Know Your Prepositions: “In,” “Of,” and “To”
  • 3-minute read
  • 8th January 2020

Know Your Prepositions: “In,” “Of,” and “To”

We use prepositions to specify the relationship between two or more words in a sentence. This means mixing up your prepositions can completely change the meaning of what you say. And knowing which preposition to use can be tricky, especially if English isn’t your first language.

As such, we’re taking a closer look at three important examples of common prepositions: “in,” “of,” and “to.”

In (Inclusion in a Space or Time)

As a preposition, “in” can be used to specify that a noun (e.g., a cake) lies within something else, typically a place or space (e.g., an oven):

He put the cake mix in the oven. It should be ready soon!

It can also indicate inclusion within something abstract, like a field of activity:

The biggest names in baking will gather for the competition.

Or within a time period, such as a season, month, or year:

In 2012, I tasted a truly delicious bruschetta.

It can also indicate the means or medium used for something:

The recipe was written in German.

Of (Source, Composition, or Possession)

We use “of” to indicate the source of something, especially a part of a whole:

A piece of cake after lunch would be good.

It can also be used to indicate how something is composed:

Cake is mostly made of flour, eggs, butter and sugar.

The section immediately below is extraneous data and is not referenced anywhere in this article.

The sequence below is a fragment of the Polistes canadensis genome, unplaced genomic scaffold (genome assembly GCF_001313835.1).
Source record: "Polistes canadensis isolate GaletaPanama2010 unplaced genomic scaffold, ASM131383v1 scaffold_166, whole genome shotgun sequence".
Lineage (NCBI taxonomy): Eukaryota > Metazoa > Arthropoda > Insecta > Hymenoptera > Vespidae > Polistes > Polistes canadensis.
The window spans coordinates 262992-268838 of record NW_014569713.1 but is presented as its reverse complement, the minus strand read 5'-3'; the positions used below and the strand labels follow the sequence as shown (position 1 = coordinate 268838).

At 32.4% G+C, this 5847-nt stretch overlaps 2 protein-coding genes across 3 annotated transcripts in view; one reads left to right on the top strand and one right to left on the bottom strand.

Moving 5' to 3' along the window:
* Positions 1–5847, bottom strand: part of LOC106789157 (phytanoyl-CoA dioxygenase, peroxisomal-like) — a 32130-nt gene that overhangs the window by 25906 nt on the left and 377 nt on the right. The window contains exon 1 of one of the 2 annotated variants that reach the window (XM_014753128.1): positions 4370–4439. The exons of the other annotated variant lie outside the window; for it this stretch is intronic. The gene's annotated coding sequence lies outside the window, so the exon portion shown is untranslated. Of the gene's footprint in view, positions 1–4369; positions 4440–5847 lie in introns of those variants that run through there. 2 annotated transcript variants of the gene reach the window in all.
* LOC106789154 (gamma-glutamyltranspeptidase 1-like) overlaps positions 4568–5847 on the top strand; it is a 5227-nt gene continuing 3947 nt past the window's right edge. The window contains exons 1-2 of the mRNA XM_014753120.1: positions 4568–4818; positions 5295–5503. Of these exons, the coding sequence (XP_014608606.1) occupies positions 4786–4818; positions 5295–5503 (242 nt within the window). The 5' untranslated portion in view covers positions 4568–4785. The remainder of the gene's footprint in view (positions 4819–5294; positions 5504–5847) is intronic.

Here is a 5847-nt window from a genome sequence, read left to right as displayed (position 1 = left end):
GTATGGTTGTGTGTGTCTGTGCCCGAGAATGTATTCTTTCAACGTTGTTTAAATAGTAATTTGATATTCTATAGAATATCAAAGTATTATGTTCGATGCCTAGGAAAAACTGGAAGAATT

Another use is to suggest a causal relationship between two things:

If we’d waited any longer for cake, we could have died of hunger.

Or to indicate possession or authorship:

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Their knowledge of cakes informed the decision of the judges.

Or to state the specific identity of a person or place:

Claxton, Georgia claims to be the “Fruit Cake Capital of the World“.

To (Movement, Relationship, or Motive)

The most important use of “to” may be indicating a direction or destination:

I am going to the bakery.

It also specifies a connection or relationship between two things:

The baker is married to my brother.

I am addicted to cake.

Or we can use it to attribute a motive or reason:

I’m going out to get cake.

It can also mean “approaching a condition”:

I was close to despair over the lack of cake in my life!

Or to indicate the recipient of something:

When she gave the cake to me, I felt relieved.

You may have noticed a theme to this blog post.
You may have noticed a theme to this post.

Prepositions: In, Of, and To

“In,” “of,” and “to” are all common prepositions, each with multiple meanings. Some of their most important uses include:

  • In – Specifying a relation of inclusion within a space or time.
  • Of – Specifying the source, composition, cause, or ownership of something.
  • To – Specifying a movement, direction, connection, motive, or recipient.

Make sure to look up any prepositions you’re unsure about in your writing (you can use the examples above to help). And if you would like an expert proofreader to check your preposition use, we have editors available 24/7.

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